2. Plant your rhizome as soon as you receive it using a well draining soil mixture. Do not use soil from your back yard as heavy, dense soils will hold too much water and cause the rhizome to rot. It is very important that your soil is well draining.
  3. After your first time watering we would not water in the future until we find that the surface soil is dry to the touch. It is very important that you do not keep the soil wet.
  4. Heliconia like warm temperatures and bright light to grow strong. An ideal temperature would be 75 degrees with humidity over 50 percent.
  5. The amount of light to provide full sun to 30 percent shade.
  6. Fertilize at least once a month during growing season.
  7. Daily misting of plants is beneficial if grown inside or in dry outdoor environment.

 

Flower of the Month

Lobster Claw

Lobster Claw

Heliconia bihai “Lobster claw” can be found abundantly in the tropical rain-forest of Hawaii growing to 16 feet tall and has up to five lancelet leaves, 6 feet long each. The bracts are light-to dark red with a yellow edge and a green top.


 

Web Site

The Allerton Estate and National Tropical Botanical Gardens on Kauai, Hawaii is a garden paradise extending over an area of more than 100 acres. The grounds were the mid-1800s summer cottage of Queen Emma, wife of King Kame-hameha IV, and the former home of Robert & John Allerton. They have been returned to their former glory, as have the surrounding stately gardens. The Allerton Estate is managed by the adjoining National Tropical Botanical Garden, a non-profit organization that conducts guided tours of the estate.

View

National Tropical Botanical Garden

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New Daffodils in Our Gardens

Icon Written by Wayne on April 1, 2009 – 12:01 am

No other flower heralds the arrival of Spring in Southwestern Lower Michigan like the first blooming daffodil. There are a number of  Spring blooming flowers but the daffodil stands in a class of it’s own. There just is nothing like waking up in the morning with that first cup of coffee in hand and  walking into a garden surrounded by the warm yellow glow provided by early jonquils.

We just cannot use enough daffodils in our gardens. We have them naturalized throughout our woodlands, planted in formal raised beds, scattered amongst the perennials, and even in pots and containers. All 13 divisions are well represented in our gardens. You will find varieties from the large trumpet classics Dutch Master or King Alford down to the petite mini Chit Chat.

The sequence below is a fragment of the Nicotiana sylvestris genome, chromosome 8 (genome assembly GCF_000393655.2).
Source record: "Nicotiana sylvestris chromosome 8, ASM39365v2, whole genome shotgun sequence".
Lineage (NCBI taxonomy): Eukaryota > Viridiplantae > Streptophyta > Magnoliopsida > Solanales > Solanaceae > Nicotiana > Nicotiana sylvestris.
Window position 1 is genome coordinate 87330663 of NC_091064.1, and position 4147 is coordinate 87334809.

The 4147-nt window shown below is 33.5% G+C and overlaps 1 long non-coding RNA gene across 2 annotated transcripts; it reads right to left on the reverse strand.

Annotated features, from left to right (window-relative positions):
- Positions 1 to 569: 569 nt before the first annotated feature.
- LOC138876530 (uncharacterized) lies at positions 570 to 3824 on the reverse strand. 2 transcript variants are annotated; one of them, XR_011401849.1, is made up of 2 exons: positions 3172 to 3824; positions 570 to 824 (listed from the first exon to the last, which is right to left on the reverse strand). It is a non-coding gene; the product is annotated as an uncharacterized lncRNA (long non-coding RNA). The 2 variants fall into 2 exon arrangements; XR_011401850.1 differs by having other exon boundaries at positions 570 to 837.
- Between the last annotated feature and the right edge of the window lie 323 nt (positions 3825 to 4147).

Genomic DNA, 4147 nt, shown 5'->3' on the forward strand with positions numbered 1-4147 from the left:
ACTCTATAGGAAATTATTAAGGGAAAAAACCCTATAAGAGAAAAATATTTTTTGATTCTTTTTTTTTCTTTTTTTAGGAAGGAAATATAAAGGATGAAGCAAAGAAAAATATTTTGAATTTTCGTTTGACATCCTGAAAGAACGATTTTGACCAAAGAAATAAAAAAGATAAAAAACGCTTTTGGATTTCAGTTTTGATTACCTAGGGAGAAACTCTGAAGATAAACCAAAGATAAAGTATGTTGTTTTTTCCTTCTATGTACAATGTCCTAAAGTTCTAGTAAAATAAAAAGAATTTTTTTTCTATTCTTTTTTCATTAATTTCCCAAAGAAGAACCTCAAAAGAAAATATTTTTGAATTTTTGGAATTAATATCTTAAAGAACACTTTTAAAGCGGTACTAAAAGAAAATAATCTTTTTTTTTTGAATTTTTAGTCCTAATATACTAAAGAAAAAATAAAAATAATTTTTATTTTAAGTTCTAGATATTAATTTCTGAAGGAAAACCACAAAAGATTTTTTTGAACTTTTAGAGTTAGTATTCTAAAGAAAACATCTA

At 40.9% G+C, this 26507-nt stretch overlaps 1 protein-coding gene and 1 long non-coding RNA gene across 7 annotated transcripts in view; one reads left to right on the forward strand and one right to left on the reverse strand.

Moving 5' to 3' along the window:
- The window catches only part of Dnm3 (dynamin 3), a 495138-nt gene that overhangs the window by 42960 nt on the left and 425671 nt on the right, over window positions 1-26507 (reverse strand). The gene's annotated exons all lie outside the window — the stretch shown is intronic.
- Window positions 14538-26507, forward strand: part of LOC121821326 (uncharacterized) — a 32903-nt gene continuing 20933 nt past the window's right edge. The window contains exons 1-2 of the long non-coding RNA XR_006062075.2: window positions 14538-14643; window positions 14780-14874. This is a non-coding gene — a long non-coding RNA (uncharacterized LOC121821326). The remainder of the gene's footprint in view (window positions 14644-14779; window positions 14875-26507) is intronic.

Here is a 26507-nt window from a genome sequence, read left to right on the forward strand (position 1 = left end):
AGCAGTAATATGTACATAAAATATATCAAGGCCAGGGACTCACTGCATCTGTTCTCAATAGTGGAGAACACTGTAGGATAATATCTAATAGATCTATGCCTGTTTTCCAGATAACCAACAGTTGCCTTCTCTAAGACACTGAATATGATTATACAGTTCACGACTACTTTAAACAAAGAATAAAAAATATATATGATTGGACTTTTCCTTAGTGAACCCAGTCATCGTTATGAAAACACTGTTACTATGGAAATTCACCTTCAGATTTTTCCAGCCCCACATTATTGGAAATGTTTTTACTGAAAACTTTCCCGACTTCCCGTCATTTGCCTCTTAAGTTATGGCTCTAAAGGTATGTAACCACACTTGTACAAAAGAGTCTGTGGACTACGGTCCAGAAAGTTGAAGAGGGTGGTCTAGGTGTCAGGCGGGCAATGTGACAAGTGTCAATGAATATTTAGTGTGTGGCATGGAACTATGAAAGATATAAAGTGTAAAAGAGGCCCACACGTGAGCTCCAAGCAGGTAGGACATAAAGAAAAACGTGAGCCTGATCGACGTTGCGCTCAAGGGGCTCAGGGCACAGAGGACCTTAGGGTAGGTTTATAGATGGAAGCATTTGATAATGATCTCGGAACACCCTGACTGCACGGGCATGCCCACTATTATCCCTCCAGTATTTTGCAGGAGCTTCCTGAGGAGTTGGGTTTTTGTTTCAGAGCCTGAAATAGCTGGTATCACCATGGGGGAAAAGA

While our favorite color is the classic bright yellow of the large cupped Camelot, you will also find the whites and pinks well represented. We use the white, small cupped daffodil, Polar Ice in large numbers mixed with the hellebores . Also, Ambergate, with it’s brick red cup is a real eye catcher along the front walk. Every year a few of the pinks, such as Chinese Carol, find their way into the gardens.

There is just something magical about daffodils. Each Fall you plant all of these ugly brown things in the ground, quickly forget about them, and in the Spring out pops these gorgeous blooms. For, us daffodils provide a never ending Adventure in Wonderland.

Last Fall  we added to our adventure by planting the following varieties in our gardens:

Colblanc

Colblanc


Colblanc – has a pure, snow white flower with a ‘green eye’ that looks like something grown in the tropics. It is 14 to 16 inches tall, a midseason bloomer.

Apricot Lace

Apricot Lace


Apricot Lace – a Brent and Becky original grown seedlings from ‘Palmares’ and  “Jonquilla’, with great qualities of each parent. It blooms in mid-late spring with the flowers being held on 12-18 inch stems.

Avalanche

Avalanche


Avalanche – has 15-20 white petals and a demitasse-shaped cupped, sweetly fragrant flowers on 16 – 18 inch stems, an early to mid season bloomer. 

La Belle

La Belle


La Belle – is little 6-10 inch intermediate flowering daffodil that brightens up the garden in late to mid Spring.

Kaydee

Kaydee


Kaydee – the pinkest of the midseason cyclaminius, its white petals enhance the vivid salmon pink cup, 10-12 inches tall.

Jamestown

Jamestown


Jamestown – a beautiful, late-mid Spring, 14-16 inch tall daffodil that really stands out in the garden.

Barbie Doll

Barbie Doll


Barbie Doll – an intermediate sized mid – Spring daffodil that performs along walks.

Whatever division, color, or size you choose, you will not be disappointed by the daffodil. Make sure you choose several varieties that bloom at different times to insure continually supply of fresh blooms.

 

Tips of the Month

Daffodils are classified by the The American Daffodil Society into one of the thirteen  divisions described below: 

  • Division 1 – One flower to a stem, trumpet or cup as long or longer than the perianth segments. 
  • Division 2 – One flower to a stem, cup more than one third but less than equal to the length  of the perianth segments.